SLA's home page is http://sla.sourceforge.net.
The SourceForge project page for SLA is http://sourceforge.net/projects/sla/.
What is it? | Background | General Approach | Documentation | Getting SLA | Copyright | FAQ
SLA is a run-time library of functions to carry out variable assignment instructions such as those specified by command line arguments and configuration files. It looks for user-specified assignment instruction syntax and carries out instruction found. It is available in C, C++, Perl and Bourne shell versions. SLA is compact, flexible and easy to use.
You might think of SLA as yet another command-line option parser, but it differs in several important ways. Notably, it supports regular expressions in identifying the assignment instructions; it can use conversion functions for assigning to user-defined types; and it is meant to be used as self-contained function calls.
SLA is not a code-generator, does not use global variables, and you don't have to prebuild data before calling the function. It does not internally generate help messages. It does not automatically generate abreviations to options. (You can explicitly do this using regular expressions though). It permits but does not automatically facilitate and enforce the POSIX guidelines for command-line options of a program. This is so because SLA is written for broader uses.
I initially wrote this to clean up codes that process command line arguments. At the time, I found a couple of free packages offered for this, but none were library functions and none could handle anything but the simplest instructions. I wanted a design that can provide similar interfaces across programming languages and works with regular expressions and user-defined C/C++ types. And I wanted more flexibility in how to use the results of the search for matching commands.
SLA has been used extensively on Intel/Linux, Sun/Solaris, Dec/OSF, DEC/Linux and SGI/IRIX computers, on one thesis, several software projects and a number of utility scripts.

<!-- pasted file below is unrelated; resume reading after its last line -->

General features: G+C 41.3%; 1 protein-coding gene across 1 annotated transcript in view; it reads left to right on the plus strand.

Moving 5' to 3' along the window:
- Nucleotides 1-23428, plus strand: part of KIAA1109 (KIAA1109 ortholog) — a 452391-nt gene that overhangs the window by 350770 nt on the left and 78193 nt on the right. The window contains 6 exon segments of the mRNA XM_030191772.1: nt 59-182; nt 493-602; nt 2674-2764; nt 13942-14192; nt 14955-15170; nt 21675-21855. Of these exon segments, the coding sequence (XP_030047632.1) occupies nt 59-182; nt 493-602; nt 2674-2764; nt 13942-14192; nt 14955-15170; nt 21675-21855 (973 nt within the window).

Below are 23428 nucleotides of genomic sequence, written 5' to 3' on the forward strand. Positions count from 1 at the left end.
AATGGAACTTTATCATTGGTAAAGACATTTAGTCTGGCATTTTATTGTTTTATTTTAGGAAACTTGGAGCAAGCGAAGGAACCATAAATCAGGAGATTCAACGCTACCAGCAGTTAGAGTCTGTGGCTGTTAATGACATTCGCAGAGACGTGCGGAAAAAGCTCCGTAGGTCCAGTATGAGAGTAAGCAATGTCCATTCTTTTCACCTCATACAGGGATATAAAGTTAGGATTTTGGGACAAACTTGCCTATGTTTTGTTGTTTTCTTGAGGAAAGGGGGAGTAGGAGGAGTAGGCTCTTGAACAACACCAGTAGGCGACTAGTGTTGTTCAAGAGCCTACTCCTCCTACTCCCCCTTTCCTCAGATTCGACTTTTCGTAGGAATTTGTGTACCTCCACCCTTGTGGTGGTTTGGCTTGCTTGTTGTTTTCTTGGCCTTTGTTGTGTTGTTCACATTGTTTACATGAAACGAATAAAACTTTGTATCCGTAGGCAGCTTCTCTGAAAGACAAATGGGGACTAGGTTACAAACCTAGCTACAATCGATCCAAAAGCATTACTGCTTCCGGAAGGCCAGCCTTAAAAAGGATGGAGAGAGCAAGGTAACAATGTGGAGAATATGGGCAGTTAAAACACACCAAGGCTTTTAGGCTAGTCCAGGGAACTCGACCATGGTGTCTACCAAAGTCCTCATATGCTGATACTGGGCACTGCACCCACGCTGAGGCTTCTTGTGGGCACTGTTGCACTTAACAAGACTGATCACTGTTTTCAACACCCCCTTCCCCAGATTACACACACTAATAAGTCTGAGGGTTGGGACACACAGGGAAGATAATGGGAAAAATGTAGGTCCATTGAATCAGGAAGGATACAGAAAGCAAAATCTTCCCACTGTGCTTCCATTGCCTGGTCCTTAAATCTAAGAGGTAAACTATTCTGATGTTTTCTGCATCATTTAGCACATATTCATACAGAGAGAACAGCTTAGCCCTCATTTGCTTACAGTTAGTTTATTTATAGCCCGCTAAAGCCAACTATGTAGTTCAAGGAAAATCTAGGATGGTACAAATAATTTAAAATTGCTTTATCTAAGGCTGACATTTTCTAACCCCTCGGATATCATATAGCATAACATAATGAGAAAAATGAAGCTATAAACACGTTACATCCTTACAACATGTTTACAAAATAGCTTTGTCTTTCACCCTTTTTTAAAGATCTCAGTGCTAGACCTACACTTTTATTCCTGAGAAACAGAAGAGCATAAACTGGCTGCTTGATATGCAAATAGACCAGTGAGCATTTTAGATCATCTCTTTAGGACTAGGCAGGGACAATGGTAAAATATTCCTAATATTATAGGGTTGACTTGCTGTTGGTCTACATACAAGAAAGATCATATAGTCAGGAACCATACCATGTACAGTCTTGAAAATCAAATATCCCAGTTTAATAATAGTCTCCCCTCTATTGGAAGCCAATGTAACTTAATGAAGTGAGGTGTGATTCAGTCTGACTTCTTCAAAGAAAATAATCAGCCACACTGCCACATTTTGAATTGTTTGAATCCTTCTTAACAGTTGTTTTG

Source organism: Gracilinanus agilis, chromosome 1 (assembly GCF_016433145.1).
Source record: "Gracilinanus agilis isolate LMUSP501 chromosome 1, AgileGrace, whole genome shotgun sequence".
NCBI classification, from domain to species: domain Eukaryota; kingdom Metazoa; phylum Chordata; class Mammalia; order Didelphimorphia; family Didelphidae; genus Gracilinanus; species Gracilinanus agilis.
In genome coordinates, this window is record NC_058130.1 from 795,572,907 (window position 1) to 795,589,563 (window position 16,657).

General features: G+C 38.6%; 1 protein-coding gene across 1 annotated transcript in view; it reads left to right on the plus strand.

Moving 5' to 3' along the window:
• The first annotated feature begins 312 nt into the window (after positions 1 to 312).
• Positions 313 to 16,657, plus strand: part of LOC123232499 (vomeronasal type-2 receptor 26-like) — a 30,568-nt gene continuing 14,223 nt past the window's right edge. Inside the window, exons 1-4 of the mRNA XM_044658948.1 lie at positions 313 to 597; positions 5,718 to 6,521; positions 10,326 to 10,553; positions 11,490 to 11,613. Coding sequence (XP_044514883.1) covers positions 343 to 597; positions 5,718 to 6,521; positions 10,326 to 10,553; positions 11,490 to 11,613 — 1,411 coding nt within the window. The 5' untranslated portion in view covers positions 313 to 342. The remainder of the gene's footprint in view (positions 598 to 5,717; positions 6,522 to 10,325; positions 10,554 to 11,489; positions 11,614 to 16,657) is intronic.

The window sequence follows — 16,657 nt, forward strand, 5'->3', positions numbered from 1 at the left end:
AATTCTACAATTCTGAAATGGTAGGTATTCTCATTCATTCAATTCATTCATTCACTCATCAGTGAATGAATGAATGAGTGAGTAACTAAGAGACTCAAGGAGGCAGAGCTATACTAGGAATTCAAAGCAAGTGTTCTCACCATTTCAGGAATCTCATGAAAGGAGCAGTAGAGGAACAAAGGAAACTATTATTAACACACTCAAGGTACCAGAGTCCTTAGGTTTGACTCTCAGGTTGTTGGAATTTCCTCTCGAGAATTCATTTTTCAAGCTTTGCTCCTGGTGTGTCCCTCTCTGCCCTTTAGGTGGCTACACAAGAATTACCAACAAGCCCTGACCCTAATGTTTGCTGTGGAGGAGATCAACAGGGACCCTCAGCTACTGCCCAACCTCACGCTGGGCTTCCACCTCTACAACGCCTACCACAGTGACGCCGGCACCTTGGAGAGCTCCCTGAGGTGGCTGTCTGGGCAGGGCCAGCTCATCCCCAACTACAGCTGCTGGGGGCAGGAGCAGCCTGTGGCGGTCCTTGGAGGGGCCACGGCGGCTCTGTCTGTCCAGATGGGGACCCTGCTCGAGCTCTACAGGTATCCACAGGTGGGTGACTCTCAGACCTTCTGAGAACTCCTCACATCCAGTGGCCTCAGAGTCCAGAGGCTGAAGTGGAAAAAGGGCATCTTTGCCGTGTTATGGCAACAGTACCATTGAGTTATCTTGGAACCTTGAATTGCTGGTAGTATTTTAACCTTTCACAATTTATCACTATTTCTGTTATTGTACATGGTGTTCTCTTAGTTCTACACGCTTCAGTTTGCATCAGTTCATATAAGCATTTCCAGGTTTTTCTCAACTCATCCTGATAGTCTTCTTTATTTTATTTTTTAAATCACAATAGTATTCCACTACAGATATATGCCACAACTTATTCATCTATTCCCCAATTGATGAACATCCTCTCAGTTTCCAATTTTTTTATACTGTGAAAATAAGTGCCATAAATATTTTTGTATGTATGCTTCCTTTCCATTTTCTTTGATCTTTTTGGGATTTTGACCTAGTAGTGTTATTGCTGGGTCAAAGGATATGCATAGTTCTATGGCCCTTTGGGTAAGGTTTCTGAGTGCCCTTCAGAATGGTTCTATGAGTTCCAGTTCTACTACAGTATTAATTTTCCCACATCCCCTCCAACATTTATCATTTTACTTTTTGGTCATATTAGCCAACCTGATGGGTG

SLA views assignment instructions as having four components: flag indicator, parameter name, assignment operator and value. The first three components can be regular expressions, allowing the assignment instruction to take on many forms. For example, the assignment instructions below in the first columns can be composed of (or more precisely, matched by) components in the four remaining colums:
The self-contained function calls to find and implement the above assignment instruction for the first example will look something like
'windows is broken'
' +(is|are) +'
in C++ andsla::scan( &argc, argv, "--", "=", "pi", &pi ); in Perl.eval &sla_scan( \@ARGV, '--', '=', 'pi' );
The SLA syntax is flexible and can be molded to parse stricter standards, such as the POSIX option parsing standard. The SLA library has functions for parsing string lists conforming to the POSIX standard.
SLA comes with SGML documentation. The html, text, PostScript and sgml forms are included in the distribution and also in the documentation directory.
SLA source and RPMs can be downloaded from the SLA project's download page.
SLA is copyright Brian T.N. Gunney and distributed under the GNU Lesser General Public Licence (LGPL). More information on the GNU public licences is available at the Free Software Foundation web page.
There isn't a FAQ right now. But if I get enough questions, I'll compile one.